-2
votes
2answers
244 views

About how fast can a small fish swim before experiencing turbulent flow around its body? [closed]

About how fast can a small fish swim before experiencing turbulent flow around its body? An Engineering Problem! Please go through this question step by step. :D
0
votes
0answers
59 views

Noether's theorem in the realm of superfluids

In 1969 Keith Moffat showed helicity conservation for ideal fluids such as liquid Helium. This work is proving seminal in our understanding of turbulent flows and viscous fluids. In the case where ...
7
votes
1answer
153 views

Phase Space Flow

Phase space flow shares characteristics with fluid flow such as incompressibility by Liouville's theorem. Extending the similarities one might be curious, does phase space flow have a characteristic ...
0
votes
1answer
145 views

What is the apparent viscosity in shear thinning turbulent flow through a pipe? [duplicate]

The explanation of shear rate in laminar flow is straightforward: We imagine small layers of fluid that glide on each other. Now, in turbulent flow, this does not work as there are no layers. If I ...
4
votes
1answer
769 views

What's the shear rate in a turbulent flow?

The explanation of shear rate in laminar flow is straightforward: We imagine small layers of fluid that glide on each other. Now, in turbulent flow, this does not work as there are no layers. I'm not ...
2
votes
0answers
18 views

Regarding formulation of a multipoint model of fluid dynamics

Suppose I am trying to formulate a multipoint model of fluid dynamics. I have a procedure for doing so the details of which is not important to this question, but only that it is based on a series ...
1
vote
0answers
48 views

Variance and Intermittency in turbulence

In the turbulent transport of a scalar field, $\Phi$, decomposed into mean and fluctuating components, $\Phi=\left<\Phi\right>+\phi^\prime$, the scalar variance is defined as ...
3
votes
1answer
105 views

Calculating Length Scales from Passive Scalar Field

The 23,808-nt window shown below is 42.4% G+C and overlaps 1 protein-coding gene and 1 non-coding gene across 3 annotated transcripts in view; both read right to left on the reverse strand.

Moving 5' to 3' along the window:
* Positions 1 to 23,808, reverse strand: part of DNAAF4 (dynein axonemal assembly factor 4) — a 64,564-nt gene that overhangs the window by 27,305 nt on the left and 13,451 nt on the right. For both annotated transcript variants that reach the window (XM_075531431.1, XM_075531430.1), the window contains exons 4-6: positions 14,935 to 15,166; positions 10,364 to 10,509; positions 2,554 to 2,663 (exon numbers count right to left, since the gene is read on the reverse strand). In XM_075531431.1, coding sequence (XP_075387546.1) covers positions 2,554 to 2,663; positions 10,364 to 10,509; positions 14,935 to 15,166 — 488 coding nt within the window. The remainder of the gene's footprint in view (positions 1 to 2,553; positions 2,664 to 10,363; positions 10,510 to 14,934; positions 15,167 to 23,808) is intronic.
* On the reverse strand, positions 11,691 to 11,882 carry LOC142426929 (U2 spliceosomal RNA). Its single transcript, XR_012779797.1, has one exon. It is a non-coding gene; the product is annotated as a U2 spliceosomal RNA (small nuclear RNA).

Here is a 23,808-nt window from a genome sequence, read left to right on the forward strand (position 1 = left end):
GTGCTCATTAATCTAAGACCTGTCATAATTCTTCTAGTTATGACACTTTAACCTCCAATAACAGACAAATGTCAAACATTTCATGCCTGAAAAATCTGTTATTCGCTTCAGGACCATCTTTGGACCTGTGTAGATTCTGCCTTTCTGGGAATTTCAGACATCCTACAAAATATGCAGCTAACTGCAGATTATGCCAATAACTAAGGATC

I have a set of PLIF images of a passive scalar advected in a turbulent flow. I'm wondering if it's possible to estimate the integral length-scale based on the images of the passive scalar, and if ...
1
vote
1answer
111 views

Visualisation of vortex flows

Are there examples of vortex flows (eg: von Karman vortex street or large eddies) which are visualized in a way apart from displaying where the mass is displayed? I can imagine there to be a display ...
3
votes
0answers
58 views

Where else in physics does one encounter Reynolds averaging?

Reynolds-averaged Navier–Stokes equations (RANS) is one of the approaches to turbulence description. Physical quantities, like for example velocity $u_i$, are represented as a sum of a mean and a ...
6
votes
1answer
252 views

How to calculate strength of wind speed in a von Karman vortex?

I am working on a project involving Von Karman vortices coming off of a mountain. I was able to calculate the shedding frequency (thanks to tpg2114 in a prior question), but now find it necessary to ...
1
vote
0answers
64 views

Can a hierarchy of fixed points potentially be used to describe a kinetic energy spectrum which is composed of multiple scale invariant subranges?

Making use of a nonequilibrium functional renormalization group (Berges and Mesterhazy, 2012) are able to investigate a whole hierarchy of fixed points that explain the successive evolution of a ...
2
votes
1answer
496 views

Drag force at high speeds [duplicate]

The drag force on a spherical body according to Stokes' law is given by $$F = 6π\mu rv$$ Where $\mu$ is the dynamic viscosity of the fluid, $r$ is the radius of the spherical object, and $v$ is its ...
5
votes
2answers
115 views

In turbulence theory, what happens if i take space average of fluctuating part?

According to Reynolds decomposition, velocity field is split into two time average and fluctuating parts: $$u_{({\bf x},t)}=\overline u_{(\bf x)}+u'_{({\bf x},t)}$$ we know that time average of ...
1
vote
1answer
90 views

Is this the reason solids suspended in turbulent fluids don't settle?

While I know (and can observe) that solids don't settle easily in a turbulent flow, I struggle with understanding why exactly this is the case. Here' my problem: Conceptually, turbulence means high ...
1
vote
1answer
181 views

Navier-Stokes - Complete set under turbulent eddy viscosity hypothesis

I'm looking for the complete set (x,y,z component) of the Navier-Stoke equations under the Eddy Viscosity hypothesis to model turbulent fluid flow. I found the following, but I have a really hard ...
6
votes
1answer
144 views

Why is there no UV catastrophe (divergence) in turbulence?